60´000 1.50 ("original" tutorial case)
I did all parallel calculations both with and without "floatTransfer". The results DID NOT change.
I did the mesh refinement by placing points in spanwise direction. This means that the number of cells on the processer-interfaces is also increased. But I did one calculation of the 120´000 case with a refinement in wall normal direction (number of cells on interface is not changed by mesh refinement) and what really surprised me, I got the same simulation times as above for both the 1 and the 2 processor run.
I get a marked improvement whe
I get a marked improvement when using floatTransfer and I am surprised you don't. It appears your case is limited by the global-sums (i.e. latency) rather than bandwidth otherwise you would have seen a difference when using floatTransfer and the refinement direction. I think you should run some tests on your network performance to see where the bottle-neck is. It might also be interesting is you could run the tests with a cross-over cable instead of the switch.
Thanks Henry for all the infor
Thanks Henry for all the informations.
Next I will do some network checks and hope that I find the bottle neck.
Could anyone tell me, what´s a good speedup for my problem, so that I have some orientation or does anyone have some experience about speedup dependent on problem size?
With only two processors, you
With only two processors, you should be getting very near 100% speedup. No less than 95%
I would agree if the two proce
I would agree if the two processors were on a shared-memory or NUMA machine but they communicate across a GigaBit switch in which case I would estimate the speedup will be less than 90%.
Thanks Eugene, thanks Henry I
Thanks Eugene, thanks Henry
I assume with 100% speedup you mean half the calculation time of a single processor run ?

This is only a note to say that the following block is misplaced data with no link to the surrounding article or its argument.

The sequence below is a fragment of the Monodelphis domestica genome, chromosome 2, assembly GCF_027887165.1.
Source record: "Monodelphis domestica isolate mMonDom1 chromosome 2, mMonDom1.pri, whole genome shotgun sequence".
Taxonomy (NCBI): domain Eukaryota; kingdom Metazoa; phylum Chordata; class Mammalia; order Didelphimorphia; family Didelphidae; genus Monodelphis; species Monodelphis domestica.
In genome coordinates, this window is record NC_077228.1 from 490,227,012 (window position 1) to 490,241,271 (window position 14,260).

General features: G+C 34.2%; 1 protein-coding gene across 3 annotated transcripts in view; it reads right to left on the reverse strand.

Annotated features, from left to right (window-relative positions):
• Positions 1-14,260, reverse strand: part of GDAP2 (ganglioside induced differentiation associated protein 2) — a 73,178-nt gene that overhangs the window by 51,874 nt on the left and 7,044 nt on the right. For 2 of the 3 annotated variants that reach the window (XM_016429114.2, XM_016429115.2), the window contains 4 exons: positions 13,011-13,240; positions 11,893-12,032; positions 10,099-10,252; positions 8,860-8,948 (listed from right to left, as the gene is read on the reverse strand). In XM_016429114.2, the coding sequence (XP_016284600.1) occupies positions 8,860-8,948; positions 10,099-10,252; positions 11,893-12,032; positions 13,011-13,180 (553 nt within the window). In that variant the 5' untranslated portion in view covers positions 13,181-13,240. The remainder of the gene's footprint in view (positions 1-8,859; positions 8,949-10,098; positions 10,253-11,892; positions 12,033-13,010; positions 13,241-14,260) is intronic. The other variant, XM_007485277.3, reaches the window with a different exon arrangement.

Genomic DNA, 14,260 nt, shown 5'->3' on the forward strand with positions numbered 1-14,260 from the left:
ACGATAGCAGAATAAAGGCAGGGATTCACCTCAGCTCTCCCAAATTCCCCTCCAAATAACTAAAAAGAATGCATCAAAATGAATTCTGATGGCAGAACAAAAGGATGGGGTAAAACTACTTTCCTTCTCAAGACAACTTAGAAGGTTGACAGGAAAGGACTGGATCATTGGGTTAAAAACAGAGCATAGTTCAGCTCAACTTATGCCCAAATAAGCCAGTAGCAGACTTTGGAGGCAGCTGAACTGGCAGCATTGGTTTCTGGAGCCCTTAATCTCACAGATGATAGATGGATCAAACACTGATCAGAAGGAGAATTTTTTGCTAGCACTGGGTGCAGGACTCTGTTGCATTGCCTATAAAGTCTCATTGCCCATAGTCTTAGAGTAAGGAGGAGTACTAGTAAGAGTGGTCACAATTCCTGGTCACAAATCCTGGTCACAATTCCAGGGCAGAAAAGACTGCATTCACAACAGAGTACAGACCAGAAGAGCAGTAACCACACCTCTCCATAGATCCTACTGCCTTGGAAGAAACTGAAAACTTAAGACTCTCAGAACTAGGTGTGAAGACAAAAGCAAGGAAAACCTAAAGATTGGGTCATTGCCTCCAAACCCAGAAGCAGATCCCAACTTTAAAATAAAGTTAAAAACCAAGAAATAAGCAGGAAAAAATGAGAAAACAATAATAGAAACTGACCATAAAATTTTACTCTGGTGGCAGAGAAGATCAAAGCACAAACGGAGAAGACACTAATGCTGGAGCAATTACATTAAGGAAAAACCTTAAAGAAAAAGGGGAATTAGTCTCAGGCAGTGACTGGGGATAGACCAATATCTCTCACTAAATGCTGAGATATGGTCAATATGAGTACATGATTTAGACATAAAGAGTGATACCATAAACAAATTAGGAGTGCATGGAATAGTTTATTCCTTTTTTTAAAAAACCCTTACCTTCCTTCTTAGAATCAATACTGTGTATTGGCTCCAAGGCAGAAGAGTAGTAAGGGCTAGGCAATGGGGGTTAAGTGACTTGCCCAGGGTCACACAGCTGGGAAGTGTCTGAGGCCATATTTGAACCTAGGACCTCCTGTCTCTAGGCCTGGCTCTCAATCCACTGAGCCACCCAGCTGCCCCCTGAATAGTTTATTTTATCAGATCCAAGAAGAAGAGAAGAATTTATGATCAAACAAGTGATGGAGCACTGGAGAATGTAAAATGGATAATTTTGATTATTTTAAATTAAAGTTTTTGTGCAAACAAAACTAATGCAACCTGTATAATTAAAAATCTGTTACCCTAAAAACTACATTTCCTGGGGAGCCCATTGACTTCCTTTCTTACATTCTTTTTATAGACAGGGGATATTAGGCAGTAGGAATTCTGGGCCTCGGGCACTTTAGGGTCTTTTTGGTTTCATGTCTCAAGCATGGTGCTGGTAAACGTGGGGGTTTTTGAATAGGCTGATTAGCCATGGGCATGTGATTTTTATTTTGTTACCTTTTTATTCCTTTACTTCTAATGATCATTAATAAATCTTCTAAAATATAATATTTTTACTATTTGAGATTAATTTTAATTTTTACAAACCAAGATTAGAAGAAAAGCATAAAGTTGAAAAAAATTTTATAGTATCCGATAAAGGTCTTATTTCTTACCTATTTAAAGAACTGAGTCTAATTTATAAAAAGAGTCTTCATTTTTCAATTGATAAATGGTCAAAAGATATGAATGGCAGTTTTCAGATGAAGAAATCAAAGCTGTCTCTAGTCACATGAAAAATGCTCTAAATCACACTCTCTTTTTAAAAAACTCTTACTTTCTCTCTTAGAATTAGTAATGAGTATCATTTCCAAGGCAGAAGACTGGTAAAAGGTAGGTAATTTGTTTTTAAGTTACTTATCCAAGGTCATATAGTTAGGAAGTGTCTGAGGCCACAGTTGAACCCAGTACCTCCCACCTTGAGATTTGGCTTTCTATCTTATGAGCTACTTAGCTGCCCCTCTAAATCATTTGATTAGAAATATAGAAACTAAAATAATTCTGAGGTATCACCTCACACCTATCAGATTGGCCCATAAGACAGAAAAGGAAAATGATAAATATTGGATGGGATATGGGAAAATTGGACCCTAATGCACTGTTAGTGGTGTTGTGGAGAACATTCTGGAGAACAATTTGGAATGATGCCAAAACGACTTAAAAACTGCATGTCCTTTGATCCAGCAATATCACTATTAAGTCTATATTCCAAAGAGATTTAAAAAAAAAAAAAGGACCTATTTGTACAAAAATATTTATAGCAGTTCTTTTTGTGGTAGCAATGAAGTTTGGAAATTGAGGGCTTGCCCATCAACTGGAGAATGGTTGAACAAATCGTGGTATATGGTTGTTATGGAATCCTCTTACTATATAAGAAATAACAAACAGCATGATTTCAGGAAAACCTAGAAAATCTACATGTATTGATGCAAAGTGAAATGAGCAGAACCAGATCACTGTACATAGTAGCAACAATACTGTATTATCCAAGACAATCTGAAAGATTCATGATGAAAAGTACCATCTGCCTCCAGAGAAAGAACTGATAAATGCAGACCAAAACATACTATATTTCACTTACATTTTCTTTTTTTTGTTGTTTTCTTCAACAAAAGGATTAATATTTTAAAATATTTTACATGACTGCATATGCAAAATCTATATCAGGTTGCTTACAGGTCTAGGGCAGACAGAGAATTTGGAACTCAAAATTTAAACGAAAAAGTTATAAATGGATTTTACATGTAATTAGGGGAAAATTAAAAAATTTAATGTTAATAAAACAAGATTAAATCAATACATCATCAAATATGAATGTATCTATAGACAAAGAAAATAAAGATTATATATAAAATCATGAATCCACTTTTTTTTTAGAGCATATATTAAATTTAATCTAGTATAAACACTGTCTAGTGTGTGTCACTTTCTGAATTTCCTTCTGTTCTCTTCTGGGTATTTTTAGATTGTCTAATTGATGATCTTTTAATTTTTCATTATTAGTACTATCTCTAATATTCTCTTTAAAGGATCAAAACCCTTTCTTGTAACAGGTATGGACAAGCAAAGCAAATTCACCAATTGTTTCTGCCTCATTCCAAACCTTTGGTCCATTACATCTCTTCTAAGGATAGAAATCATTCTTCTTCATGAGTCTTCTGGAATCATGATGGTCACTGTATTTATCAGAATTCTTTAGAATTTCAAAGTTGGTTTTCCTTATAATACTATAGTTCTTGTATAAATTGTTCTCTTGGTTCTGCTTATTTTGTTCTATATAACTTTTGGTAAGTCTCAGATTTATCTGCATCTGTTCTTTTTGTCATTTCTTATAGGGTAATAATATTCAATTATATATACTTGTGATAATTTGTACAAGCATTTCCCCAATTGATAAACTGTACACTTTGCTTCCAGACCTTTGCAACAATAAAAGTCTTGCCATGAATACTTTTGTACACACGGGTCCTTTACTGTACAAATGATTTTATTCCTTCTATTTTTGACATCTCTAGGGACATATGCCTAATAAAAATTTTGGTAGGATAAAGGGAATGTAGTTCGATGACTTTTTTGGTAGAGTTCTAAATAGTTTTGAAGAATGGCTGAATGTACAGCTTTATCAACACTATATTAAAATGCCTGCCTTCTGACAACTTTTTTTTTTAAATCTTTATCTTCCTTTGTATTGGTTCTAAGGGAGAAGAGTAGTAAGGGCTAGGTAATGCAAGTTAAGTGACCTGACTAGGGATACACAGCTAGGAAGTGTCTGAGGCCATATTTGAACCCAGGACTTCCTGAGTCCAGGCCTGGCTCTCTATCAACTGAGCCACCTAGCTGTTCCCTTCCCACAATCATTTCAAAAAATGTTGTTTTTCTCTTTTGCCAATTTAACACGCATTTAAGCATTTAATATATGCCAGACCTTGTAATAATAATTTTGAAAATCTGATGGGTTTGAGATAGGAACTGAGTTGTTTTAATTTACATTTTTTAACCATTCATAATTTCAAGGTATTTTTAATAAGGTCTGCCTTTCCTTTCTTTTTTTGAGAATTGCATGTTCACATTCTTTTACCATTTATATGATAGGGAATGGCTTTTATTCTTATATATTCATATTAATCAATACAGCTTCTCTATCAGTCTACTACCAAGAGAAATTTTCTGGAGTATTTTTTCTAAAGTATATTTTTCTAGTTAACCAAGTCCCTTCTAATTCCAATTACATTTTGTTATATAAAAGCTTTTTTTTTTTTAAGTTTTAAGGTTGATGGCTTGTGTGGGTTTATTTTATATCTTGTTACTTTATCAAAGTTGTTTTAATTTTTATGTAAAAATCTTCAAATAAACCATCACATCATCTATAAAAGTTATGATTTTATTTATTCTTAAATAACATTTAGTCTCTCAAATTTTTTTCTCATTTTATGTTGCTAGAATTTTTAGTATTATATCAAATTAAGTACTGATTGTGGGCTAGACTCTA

I made up some quick numbers f
I made up some quick numbers for two LES channels. In all cases, float transfer is on, the rest is stock.
1. P4 3.0GHz Gigabit cluster (P4)
2. Opteron 2x246 (O2)
For the 60k stock channel run I get the following timings:
P4 single: 137s
P4 two: 87s
O2 single: 118s
O2 two: 64s
P4 parallel x2 cpu efficiency: 79.3%
O2 parallel x2 cpu efficiency: 92.2%
These numbers are misleading though. A 60k mesh with 1200 communicating faces is quite heavy on the comms. I therefore made a 480k mesh and re-ran the test on the P4s. This time the picture is a lot different:
P4 parallel x2 cpu efficiency: 96.7%
Thats very close to 100% speedup. As you can see the question of parallel efficiency is not straight forward and any code that claims it can consistantly provide this performance is doing something ... well lets just say "special" and leave it at that.
A quick additional stat, the cell->comm face ratio for the 60k case is 50:1, while the same stat for the 480k case is 100:1. Additionally, there might be issues unrelated to comms performance (like cache size) that can also influence the calculation times, skewing the scaling results.
All-in-all a less than trivial question.
Note: cpu efficiency calculated as (0.5*1cpu time)/(2cpu time)*100